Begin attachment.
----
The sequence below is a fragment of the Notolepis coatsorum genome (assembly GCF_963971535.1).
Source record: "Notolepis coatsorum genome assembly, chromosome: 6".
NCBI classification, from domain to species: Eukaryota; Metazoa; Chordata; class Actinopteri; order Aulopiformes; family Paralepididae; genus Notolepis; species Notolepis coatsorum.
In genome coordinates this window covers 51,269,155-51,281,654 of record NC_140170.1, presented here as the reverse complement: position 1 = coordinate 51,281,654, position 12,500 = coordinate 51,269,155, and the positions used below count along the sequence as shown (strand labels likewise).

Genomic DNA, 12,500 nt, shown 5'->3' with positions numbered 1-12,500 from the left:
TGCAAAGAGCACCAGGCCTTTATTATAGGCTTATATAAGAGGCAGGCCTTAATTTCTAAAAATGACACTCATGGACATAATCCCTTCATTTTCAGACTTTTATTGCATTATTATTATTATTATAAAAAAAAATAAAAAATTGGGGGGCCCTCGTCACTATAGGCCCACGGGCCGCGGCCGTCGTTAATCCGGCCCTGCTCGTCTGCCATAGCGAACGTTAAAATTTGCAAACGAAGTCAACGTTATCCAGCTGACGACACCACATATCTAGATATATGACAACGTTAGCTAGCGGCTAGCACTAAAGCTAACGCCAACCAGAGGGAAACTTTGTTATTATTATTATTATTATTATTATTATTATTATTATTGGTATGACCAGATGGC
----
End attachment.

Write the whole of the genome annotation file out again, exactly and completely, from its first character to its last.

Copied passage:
The sequence below is a fragment of the Notolepis coatsorum genome (assembly GCF_963971535.1).
Source record: "Notolepis coatsorum genome assembly, chromosome: 6".
NCBI classification, from domain to species: Eukaryota; Metazoa; Chordata; class Actinopteri; order Aulopiformes; family Paralepididae; genus Notolepis; species Notolepis coatsorum.
In genome coordinates this window covers 51,269,155-51,281,654 of record NC_140170.1, presented here as the reverse complement: position 1 = coordinate 51,281,654, position 12,500 = coordinate 51,269,155, and the positions used below count along the sequence as shown (strand labels likewise).

Genomic DNA, 12,500 nt, shown 5'->3' with positions numbered 1-12,500 from the left:
TGCAAAGAGCACCAGGCCTTTATTATAGGCTTATATAAGAGGCAGGCCTTAATTTCTAAAAATGACACTCATGGACATAATCCCTTCATTTTCAGACTTTTATTGCATTATTATTATTATTATAAAAAAAAATAAAAAATTGGGGGGCCCTCGTCACTATAGGCCCACGGGCCGCGGCCGTCGTTAATCCGGCCCTGCTCGTCTGCCATAGCGAACGTTAAAATTTGCAAACGAAGTCAACGTTATCCAGCTGACGACACCACATATCTAGATATATGACAACGTTAGCTAGCGGCTAGCACTAAAGCTAACGCCAACCAGAGGGAAACTTTGTTATTATTATTATTATTATTATTATTATTATTATTATTGGTATGACCAGATGGC